One of the first things I discovered about that Jeepster was that the floorboards at the front of the car were mostly rusted away. There was nothing in the manual about rusted floorboards, so I was on my own as to how to fix them. I dug up some sand paper from the garage and found a wire brush that I could attach to my dad's electric drill and started removing rust. The more I sanded and brushed, the worse the floorboards looked. It seemed like the rust was the only thing holding the car together. Once I had removed the rust down to somewhat sound bare metal, I scrounged some spray paint from friends, whatever color I could get, and painted the metal to keep the rust from returning. Now I had to figure out what to do with the foot sized holes in the floorboards. There were some scraps of galvanized sheet metal in the garage left over from some project my dad had worked on and I figured those would work just fine to cover up the holes. The scraps weren't very big so I had to piece them together to make a patch large enough for each of the holes. I attached the scraps to the floor with various sizes of sheet metal screws and then painted the whole mess with more scrounged spray paint. It wasn't an elegant solution, nor, ultimately, did it work very well, but it did keep my feet from dragging on the ground while I drove the car. I didn't quite get the floor completely sealed, though, and so whenever I drove it in the rain, water would shoot up through the floor as I splashed through the puddles on the street.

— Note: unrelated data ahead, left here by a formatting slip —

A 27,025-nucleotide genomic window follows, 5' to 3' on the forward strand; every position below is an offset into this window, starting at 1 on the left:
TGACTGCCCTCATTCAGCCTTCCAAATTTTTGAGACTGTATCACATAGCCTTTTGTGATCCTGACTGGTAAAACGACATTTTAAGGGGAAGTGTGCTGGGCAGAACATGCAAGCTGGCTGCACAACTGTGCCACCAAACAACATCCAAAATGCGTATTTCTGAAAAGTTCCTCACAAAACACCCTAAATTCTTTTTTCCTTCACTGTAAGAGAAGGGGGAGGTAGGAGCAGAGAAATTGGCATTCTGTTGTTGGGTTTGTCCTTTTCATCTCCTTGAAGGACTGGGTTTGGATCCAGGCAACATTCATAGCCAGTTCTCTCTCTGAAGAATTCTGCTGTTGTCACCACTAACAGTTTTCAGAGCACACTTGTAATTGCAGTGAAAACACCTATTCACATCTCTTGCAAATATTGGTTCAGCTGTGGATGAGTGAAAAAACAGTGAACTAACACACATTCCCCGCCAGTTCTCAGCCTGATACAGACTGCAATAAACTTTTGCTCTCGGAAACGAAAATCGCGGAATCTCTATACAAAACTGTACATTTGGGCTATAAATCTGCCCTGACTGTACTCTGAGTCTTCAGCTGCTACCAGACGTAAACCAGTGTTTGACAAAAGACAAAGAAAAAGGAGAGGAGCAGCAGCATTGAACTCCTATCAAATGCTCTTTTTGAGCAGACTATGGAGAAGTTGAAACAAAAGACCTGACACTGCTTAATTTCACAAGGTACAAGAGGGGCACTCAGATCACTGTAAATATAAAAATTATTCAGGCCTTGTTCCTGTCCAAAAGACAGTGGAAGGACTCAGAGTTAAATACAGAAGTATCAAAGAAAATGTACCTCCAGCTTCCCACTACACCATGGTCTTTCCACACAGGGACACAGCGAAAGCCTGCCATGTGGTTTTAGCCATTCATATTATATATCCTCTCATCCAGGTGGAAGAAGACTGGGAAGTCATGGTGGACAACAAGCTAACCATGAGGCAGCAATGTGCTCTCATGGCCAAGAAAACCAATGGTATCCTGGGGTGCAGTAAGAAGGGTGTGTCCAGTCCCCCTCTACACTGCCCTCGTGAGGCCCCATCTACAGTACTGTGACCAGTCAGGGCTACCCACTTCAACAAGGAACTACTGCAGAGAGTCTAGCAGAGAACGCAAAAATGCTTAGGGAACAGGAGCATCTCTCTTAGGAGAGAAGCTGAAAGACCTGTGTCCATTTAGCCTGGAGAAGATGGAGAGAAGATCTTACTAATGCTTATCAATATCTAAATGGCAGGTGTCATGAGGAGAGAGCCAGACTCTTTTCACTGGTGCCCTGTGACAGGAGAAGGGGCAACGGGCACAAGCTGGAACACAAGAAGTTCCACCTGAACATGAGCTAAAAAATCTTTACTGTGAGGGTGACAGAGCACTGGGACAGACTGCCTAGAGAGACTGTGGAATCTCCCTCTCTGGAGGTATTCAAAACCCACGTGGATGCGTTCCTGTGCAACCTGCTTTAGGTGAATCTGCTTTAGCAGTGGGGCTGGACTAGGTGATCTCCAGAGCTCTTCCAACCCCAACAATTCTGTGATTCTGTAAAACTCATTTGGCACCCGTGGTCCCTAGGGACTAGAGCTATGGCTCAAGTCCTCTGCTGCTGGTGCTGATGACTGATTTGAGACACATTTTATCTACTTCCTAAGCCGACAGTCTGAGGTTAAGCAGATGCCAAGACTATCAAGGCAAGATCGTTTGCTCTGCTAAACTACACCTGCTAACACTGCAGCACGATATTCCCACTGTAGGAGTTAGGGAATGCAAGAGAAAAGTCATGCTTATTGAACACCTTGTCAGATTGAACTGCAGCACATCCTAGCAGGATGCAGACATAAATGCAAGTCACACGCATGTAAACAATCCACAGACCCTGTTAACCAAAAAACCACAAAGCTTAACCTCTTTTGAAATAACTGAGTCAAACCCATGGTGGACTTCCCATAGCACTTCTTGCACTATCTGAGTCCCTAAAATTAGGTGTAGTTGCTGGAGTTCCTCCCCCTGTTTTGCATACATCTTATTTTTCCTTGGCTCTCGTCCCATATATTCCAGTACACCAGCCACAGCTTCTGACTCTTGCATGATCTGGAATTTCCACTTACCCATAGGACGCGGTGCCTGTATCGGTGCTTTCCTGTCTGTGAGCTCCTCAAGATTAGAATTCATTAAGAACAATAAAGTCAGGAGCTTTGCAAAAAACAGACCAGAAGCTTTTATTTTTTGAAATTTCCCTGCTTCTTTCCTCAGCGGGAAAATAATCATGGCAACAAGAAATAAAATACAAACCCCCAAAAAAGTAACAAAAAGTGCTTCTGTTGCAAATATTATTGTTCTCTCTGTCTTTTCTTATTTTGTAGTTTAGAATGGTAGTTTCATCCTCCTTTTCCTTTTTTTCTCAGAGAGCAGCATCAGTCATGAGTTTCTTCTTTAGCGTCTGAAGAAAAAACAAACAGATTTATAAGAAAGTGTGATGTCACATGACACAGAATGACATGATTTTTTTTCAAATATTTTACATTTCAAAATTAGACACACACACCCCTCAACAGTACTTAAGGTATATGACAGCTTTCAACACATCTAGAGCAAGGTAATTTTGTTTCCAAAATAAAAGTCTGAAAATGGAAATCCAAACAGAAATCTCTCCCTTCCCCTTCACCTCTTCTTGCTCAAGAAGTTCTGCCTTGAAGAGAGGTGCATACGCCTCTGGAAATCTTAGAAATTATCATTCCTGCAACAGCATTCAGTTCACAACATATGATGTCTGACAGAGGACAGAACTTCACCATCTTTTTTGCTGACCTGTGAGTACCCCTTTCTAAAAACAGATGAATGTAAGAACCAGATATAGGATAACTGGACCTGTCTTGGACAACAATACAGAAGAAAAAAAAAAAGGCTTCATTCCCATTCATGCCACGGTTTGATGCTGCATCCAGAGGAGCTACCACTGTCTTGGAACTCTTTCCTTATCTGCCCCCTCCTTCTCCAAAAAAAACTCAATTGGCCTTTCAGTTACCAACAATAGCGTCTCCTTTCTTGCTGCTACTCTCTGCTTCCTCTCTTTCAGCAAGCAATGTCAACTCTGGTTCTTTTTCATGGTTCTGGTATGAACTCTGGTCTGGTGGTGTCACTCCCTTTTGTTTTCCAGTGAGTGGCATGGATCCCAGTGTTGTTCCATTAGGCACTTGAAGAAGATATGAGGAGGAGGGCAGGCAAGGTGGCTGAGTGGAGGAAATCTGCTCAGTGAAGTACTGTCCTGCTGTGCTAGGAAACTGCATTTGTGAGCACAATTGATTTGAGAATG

As I think back on that car and my feeble efforts at restoration, I see that I was adrift on a stormy sea with no compass and no charts. None of my very limited number of friends knew anything about automobile repair. My father knew less than I about the subject, plus, in those days, he was away on business a great deal of the time, and my mother never encouraged me to do anything but be quiet and stay out of trouble. The only thing that kept me going was that potential status I would achieve by being one of the elite few who had his own car. It turned out that hardly anyone was impressed by my old rusty car with the leaking floorboards. The car eventually died when the crack in the block got so large that the cooling system and the engine oil system began exchanging fluids at a rate which allowed neither system to function. So, with no resources, no encouragement and no support for my restoration project, I gave up. My dad sold the car. He told me he was disappointed that I hadn't taken more of an interest in fixing up the car. Later in life I learned that when one is given a project, it is always good to find out what the expected outcome is. At the time, I had no idea that my dad was trying to encourage me to learn about car repair. There needed to be a stated goal for the project and there never was. I just figured I was supposed to try to keep the thing running so I'd have something to drive and wouldn't have to borrow the family car. None of us had any idea what it would take, or how much it would cost, to restore that car, and we never did sit down and discuss the project. Of course, we rarely sat down and discussed anything except the latest instance of unacceptable behavior I had exhibited.